Avoiding luggage lines; gifting stocks; identity theft
Avoiding luggage lines when you travel
I'll vacation in California this summer and want to ship my luggage there to minimize hassles at the airport. What's the simplest way to do this?
Choose a firm that specializes in handling luggage for travelers, such as The Luggage Club ( http://www.theluggageclub.com), Luggage Concierge ( http://www.luggageconcierge.com), Luggage Free ( http://www.luggagefree.com), or Virtual Bellhop ( http://www.virtualbellhop.com). The firm will send a representative to your home to pick up the bags, which will then be packaged, shipped, and delivered at the address you specify.
Gifting stocks during your lifetime
My wife and I want to give our son some shares of stock as a beginning investment portfolio. How much can we give him this year without triggering gift tax, and how do we calculate the value of the shares?
Each of you can give him $12,000 for 2007 gift-tax-free, for a total of $24,000. To calculate the shares' value, you'd generally average the highest and lowest selling prices for the day you make the transfer. But the rules get more complicated under certain circumstances-if you turn over the stock to him on a weekend, say, or if the issues don't trade regularly. Before you decide which shares to give him and when, review the instructions for Form 706, available at http://www.irs.gov/pub/irs-pdf/i706.pdf.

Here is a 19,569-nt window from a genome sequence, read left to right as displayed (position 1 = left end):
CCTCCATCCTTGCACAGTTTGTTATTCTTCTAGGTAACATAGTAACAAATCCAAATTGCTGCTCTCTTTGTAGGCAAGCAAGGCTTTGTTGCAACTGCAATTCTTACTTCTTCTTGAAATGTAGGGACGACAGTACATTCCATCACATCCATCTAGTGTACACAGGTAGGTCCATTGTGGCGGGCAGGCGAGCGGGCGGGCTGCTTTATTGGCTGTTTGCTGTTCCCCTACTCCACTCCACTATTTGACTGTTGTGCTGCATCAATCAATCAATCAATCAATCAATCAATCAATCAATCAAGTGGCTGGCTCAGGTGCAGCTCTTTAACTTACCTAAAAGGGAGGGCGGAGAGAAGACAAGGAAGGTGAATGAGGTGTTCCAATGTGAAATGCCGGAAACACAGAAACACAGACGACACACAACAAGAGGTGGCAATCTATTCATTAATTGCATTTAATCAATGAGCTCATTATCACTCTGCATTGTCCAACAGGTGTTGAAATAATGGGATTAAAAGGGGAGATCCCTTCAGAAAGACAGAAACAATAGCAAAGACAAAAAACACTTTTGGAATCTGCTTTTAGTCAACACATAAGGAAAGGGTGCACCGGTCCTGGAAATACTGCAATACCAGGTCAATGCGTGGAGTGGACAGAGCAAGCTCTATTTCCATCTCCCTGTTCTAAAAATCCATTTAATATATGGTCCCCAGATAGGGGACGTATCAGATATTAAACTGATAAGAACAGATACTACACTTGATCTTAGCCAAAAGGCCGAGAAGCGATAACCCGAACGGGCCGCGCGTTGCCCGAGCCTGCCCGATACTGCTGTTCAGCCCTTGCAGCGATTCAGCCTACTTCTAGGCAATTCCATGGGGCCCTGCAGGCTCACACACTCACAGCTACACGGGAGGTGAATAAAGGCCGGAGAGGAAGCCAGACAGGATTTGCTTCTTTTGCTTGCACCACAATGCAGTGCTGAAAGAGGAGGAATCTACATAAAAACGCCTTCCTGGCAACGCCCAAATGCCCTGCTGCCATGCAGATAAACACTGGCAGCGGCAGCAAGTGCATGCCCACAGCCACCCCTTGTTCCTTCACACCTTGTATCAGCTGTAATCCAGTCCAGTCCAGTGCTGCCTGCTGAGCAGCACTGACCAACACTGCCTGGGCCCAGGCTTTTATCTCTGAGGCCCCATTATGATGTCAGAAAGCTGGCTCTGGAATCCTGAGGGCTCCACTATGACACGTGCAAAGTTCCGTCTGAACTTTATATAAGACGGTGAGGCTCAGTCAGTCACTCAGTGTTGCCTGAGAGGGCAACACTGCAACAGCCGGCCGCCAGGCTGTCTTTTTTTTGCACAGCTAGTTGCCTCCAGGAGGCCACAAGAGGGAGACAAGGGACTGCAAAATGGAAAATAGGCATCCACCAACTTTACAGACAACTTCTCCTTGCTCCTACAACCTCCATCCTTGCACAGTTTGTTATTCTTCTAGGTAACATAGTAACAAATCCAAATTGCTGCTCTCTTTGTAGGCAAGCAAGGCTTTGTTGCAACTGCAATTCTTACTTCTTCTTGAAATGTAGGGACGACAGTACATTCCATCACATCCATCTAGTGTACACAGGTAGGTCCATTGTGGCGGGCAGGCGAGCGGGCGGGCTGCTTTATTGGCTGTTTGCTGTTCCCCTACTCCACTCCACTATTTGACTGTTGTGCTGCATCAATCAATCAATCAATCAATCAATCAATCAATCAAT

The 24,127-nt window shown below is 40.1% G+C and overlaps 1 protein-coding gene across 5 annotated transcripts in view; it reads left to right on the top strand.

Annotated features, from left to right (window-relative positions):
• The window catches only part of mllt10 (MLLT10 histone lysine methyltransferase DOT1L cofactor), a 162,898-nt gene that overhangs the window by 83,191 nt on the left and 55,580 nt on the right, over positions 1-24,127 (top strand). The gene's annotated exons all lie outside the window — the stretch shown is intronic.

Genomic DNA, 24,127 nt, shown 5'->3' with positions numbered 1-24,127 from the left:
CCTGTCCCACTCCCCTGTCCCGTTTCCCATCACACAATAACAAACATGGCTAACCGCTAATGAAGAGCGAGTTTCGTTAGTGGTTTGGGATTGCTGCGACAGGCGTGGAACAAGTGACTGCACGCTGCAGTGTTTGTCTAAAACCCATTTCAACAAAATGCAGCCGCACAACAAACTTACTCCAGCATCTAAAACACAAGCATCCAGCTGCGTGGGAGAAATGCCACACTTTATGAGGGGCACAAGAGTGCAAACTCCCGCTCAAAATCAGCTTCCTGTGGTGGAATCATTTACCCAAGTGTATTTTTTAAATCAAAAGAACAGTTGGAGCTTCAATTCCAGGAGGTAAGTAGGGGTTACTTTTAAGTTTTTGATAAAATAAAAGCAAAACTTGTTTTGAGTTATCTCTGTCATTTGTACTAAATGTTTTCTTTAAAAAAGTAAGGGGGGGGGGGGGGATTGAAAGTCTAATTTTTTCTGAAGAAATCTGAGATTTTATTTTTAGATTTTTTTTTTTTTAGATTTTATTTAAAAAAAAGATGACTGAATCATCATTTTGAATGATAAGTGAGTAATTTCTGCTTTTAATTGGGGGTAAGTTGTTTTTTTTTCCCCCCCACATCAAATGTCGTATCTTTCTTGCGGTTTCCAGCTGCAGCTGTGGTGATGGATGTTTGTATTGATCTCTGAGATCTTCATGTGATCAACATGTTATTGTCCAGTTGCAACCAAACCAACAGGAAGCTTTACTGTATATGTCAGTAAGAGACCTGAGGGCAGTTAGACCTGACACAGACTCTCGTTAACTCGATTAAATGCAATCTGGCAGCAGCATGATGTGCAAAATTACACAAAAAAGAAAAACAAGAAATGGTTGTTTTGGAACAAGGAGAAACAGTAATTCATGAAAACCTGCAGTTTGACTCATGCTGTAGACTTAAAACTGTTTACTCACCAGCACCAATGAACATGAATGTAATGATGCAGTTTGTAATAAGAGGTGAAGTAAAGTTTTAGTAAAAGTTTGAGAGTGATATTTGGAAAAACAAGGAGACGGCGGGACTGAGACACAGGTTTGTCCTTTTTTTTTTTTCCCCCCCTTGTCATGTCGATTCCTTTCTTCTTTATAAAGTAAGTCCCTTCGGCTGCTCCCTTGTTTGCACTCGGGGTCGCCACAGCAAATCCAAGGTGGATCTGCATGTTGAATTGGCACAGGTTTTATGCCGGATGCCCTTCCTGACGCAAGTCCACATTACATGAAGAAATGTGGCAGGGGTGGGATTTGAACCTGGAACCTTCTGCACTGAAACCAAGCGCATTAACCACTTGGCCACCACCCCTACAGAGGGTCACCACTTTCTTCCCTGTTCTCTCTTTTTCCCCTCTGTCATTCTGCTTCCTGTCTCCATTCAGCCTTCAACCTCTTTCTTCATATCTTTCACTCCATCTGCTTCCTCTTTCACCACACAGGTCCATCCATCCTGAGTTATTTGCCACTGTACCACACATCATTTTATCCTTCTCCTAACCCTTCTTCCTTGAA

Identity theft haunts the deceased, too
When my mother died last month, I published an obituary that included her maiden name, birth date, and other information about her life. A friend says that could invite identity theft. Is that really a risk?
Yes, according to the FDIC. A would-be thief who also knows her address or other personal details may be able to apply for a Social Security card, driver's license, or credit-in your mother's name. You'd be wise to close her financial accounts and establish new ones in your name, assuming you're her beneficiary. And if you haven't already done so, you should report her death to the Social Security Administration as well as to Equifax (800-525-6285), TransUnion (800-680-7289), and Experian (888-397-3742), the three major credit bureaus. They can place an alert in your mother's credit file to prevent fraudulent activity and possible delays in settling her estate.
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